Christmas is almost here and it is time to see how Santa Claus has been featured in paintings. Here is a little history about how the Santa image came to be...
Coke Lore Santa 1947
Most people can agree on what Santa Claus looks like -- jolly, with a red suit and a white beard. But he did not always look that way, and Coca-Cola® advertising actually helped shape this modern-day image of Santa. Coca-Cola Ad
2006 marked the 75th anniversary of the famous Coca-Cola Santa Claus. Starting in 1931, magazine ads for Coca-Cola featured St. Nick as a kind, jolly man in a red suit. Because magazines were so widely viewed, and because this image of Santa appeared for more than three decades, the image of Santa most people have today is largely based on our advertising.
Before the 1931 introduction of the Coca-Cola Santa Claus created by artist Haddon Sundblom, the image of Santa ranged from big to small and fat to tall. Santa even appeared as an elf and looked a bit spooky.
Through the centuries, Santa Claus has been depicted as everything from a tall gaunt man to an elf. He has worn a bishop's robe and a Norse huntsman's animal skin. The modern-day Santa Claus is a combination of a number of the stories from a variety of countries.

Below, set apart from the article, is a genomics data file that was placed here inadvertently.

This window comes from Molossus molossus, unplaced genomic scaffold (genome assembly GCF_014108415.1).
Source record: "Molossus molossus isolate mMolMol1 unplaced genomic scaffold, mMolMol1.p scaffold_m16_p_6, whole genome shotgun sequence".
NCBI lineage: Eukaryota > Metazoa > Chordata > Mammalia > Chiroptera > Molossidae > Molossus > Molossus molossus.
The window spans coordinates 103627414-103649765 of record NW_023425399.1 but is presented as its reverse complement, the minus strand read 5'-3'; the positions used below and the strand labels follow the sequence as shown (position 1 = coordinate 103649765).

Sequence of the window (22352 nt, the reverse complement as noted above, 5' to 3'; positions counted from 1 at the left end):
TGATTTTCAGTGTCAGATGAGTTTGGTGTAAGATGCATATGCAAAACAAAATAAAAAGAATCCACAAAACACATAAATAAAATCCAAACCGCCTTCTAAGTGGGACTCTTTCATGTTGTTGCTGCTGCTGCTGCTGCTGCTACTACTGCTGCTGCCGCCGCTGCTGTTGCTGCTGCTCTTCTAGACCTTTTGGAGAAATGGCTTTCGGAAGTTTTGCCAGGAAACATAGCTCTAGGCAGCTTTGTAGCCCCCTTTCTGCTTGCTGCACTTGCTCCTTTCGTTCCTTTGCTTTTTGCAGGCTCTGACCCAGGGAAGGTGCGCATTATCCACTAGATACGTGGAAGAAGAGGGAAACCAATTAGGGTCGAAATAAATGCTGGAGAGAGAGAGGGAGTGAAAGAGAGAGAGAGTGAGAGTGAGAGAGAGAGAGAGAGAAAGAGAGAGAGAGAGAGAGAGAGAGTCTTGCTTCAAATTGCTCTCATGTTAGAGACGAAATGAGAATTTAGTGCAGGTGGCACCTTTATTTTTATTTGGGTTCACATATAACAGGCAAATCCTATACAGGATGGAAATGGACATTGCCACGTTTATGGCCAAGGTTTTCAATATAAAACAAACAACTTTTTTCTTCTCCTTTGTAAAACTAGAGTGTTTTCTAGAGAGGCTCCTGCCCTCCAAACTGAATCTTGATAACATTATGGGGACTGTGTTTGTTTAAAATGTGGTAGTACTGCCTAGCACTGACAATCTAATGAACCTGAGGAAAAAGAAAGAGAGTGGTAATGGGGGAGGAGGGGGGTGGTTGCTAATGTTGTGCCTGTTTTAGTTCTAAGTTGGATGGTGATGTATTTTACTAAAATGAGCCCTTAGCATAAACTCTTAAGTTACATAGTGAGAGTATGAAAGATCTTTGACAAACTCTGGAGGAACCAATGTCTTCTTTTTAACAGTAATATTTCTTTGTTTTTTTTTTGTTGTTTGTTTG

The Civil War cartoonist Thomas Nast drew Santa Claus for Harper's Weekly in 1862; Santa was shown as a small elf-like figure who supported the Union. Nast continued to draw Santa for 30 years and along the way changed the color of his coat from tan to the now traditional red. Though some people believe the Coca-Cola Santa wears red because that is the Coke® color, the red suit comes from Nast's interpretation of St. Nick.
The Coca-Cola Company began its Christmas advertising in the 1920s with shopping-related ads in magazines like The Saturday Evening Post. The first Santa ads used a strict-looking Claus, in the vein of Thomas Nast.
At this time, many people thought of Coca-Cola as a drink only for warm weather. The Coca-Cola Company began a campaign to remind people that Coca-Cola was a great choice in any month. This began with the 1922 slogan "Thirst Knows No Season," and continued with a campaign connecting a true icon of winter -- Santa Claus -- with the